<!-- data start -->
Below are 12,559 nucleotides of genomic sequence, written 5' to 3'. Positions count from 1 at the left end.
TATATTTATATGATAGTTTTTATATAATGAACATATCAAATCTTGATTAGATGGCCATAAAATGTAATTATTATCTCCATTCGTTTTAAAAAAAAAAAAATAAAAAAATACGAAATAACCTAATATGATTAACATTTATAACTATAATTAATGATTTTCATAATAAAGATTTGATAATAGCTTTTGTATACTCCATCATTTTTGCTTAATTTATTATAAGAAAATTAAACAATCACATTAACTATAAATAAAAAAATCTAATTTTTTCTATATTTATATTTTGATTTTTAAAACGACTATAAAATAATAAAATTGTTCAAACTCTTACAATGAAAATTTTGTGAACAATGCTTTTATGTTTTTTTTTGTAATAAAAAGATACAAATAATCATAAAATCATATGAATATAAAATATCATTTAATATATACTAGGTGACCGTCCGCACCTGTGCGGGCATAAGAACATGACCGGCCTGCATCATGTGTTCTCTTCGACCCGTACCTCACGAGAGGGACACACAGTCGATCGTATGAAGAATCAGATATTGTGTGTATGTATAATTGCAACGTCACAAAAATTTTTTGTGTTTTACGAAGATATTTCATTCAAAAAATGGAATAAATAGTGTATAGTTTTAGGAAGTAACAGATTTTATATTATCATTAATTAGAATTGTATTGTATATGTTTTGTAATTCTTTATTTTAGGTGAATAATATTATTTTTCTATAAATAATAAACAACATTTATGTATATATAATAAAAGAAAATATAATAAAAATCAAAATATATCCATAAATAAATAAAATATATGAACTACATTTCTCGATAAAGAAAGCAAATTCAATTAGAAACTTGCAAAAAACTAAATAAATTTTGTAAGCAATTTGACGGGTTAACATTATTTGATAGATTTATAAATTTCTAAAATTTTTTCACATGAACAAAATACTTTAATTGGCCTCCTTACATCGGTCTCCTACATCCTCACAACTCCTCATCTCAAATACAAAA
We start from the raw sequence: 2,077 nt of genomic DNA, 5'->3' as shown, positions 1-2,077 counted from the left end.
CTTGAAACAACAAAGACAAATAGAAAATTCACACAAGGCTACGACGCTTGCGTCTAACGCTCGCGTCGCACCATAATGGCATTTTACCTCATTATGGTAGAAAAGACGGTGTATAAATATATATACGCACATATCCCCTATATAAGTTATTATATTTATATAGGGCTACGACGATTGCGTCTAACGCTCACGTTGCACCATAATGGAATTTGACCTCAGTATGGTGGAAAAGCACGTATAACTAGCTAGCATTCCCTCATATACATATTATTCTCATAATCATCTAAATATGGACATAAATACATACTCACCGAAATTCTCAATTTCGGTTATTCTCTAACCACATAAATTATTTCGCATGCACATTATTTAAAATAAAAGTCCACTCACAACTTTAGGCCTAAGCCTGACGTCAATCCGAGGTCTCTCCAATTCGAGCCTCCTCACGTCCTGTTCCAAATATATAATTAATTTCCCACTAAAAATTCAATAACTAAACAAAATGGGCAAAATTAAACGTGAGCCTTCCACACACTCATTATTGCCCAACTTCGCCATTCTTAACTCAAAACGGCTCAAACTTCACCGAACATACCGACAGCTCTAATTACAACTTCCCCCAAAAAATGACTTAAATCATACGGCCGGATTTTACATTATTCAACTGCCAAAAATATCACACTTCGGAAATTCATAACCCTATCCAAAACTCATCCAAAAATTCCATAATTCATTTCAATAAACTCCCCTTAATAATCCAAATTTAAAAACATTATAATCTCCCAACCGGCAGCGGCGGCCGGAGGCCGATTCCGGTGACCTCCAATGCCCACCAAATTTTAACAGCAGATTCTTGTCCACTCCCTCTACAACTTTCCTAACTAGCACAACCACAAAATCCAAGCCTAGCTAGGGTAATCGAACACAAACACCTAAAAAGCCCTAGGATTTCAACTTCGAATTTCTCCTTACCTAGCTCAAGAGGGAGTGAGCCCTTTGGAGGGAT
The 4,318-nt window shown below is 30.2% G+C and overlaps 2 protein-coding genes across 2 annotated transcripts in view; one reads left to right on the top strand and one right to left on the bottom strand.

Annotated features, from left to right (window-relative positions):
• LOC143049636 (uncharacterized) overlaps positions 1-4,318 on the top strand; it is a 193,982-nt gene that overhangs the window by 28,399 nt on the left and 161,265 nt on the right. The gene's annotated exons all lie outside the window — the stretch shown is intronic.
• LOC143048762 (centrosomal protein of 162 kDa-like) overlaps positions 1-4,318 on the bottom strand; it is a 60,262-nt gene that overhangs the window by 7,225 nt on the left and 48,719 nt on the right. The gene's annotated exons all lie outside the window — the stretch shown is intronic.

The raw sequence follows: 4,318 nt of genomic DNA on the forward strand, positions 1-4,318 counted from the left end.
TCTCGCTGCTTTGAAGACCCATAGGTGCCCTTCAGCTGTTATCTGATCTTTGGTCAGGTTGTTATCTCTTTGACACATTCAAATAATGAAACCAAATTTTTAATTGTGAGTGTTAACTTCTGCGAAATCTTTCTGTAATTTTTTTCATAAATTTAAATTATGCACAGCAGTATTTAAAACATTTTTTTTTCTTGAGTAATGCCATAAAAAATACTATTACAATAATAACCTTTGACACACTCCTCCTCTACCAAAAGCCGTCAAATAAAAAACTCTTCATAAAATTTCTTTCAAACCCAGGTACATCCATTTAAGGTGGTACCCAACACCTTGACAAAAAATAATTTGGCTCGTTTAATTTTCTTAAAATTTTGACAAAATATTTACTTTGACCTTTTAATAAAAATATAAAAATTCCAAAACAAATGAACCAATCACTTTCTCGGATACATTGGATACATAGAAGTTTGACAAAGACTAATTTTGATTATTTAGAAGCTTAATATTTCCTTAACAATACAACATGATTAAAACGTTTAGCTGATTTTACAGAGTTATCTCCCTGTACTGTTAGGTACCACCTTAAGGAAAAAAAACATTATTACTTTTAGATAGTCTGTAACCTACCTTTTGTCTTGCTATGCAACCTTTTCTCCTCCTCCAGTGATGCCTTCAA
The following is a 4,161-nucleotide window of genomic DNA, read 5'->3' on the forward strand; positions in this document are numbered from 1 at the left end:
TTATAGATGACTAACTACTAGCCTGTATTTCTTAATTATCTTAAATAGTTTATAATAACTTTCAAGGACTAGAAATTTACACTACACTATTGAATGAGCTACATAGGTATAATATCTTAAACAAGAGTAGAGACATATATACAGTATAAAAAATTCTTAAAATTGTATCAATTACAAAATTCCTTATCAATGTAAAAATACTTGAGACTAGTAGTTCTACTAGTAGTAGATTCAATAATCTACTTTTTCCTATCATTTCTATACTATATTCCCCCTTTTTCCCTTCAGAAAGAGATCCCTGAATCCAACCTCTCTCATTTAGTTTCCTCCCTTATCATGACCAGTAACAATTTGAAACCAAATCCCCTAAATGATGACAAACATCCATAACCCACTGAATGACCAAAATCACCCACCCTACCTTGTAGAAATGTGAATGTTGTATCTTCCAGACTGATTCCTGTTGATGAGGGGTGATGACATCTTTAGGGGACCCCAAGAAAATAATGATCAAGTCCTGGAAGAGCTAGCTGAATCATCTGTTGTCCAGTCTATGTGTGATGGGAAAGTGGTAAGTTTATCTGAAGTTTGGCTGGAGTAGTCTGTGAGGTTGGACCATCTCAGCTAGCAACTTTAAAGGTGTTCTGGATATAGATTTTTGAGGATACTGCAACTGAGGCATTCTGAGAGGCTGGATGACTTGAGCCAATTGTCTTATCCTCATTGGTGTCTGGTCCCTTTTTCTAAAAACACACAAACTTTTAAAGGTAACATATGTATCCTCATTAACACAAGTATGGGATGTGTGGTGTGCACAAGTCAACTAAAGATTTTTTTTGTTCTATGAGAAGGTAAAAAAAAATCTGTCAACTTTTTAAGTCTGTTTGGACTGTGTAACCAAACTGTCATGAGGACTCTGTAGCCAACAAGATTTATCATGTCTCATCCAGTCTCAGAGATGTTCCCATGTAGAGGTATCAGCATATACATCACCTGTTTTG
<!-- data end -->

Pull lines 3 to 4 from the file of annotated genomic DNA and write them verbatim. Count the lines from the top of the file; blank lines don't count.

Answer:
We start from the raw sequence: 2,077 nt of genomic DNA, 5'->3' as shown, positions 1-2,077 counted from the left end.
CTTGAAACAACAAAGACAAATAGAAAATTCACACAAGGCTACGACGCTTGCGTCTAACGCTCGCGTCGCACCATAATGGCATTTTACCTCATTATGGTAGAAAAGACGGTGTATAAATATATATACGCACATATCCCCTATATAAGTTATTATATTTATATAGGGCTACGACGATTGCGTCTAACGCTCACGTTGCACCATAATGGAATTTGACCTCAGTATGGTGGAAAAGCACGTATAACTAGCTAGCATTCCCTCATATACATATTATTCTCATAATCATCTAAATATGGACATAAATACATACTCACCGAAATTCTCAATTTCGGTTATTCTCTAACCACATAAATTATTTCGCATGCACATTATTTAAAATAAAAGTCCACTCACAACTTTAGGCCTAAGCCTGACGTCAATCCGAGGTCTCTCCAATTCGAGCCTCCTCACGTCCTGTTCCAAATATATAATTAATTTCCCACTAAAAATTCAATAACTAAACAAAATGGGCAAAATTAAACGTGAGCCTTCCACACACTCATTATTGCCCAACTTCGCCATTCTTAACTCAAAACGGCTCAAACTTCACCGAACATACCGACAGCTCTAATTACAACTTCCCCCAAAAAATGACTTAAATCATACGGCCGGATTTTACATTATTCAACTGCCAAAAATATCACACTTCGGAAATTCATAACCCTATCCAAAACTCATCCAAAAATTCCATAATTCATTTCAATAAACTCCCCTTAATAATCCAAATTTAAAAACATTATAATCTCCCAACCGGCAGCGGCGGCCGGAGGCCGATTCCGGTGACCTCCAATGCCCACCAAATTTTAACAGCAGATTCTTGTCCACTCCCTCTACAACTTTCCTAACTAGCACAACCACAAAATCCAAGCCTAGCTAGGGTAATCGAACACAAACACCTAAAAAGCCCTAGGATTTCAACTTCGAATTTCTCCTTACCTAGCTCAAGAGGGAGTGAGCCCTTTGGAGGGAT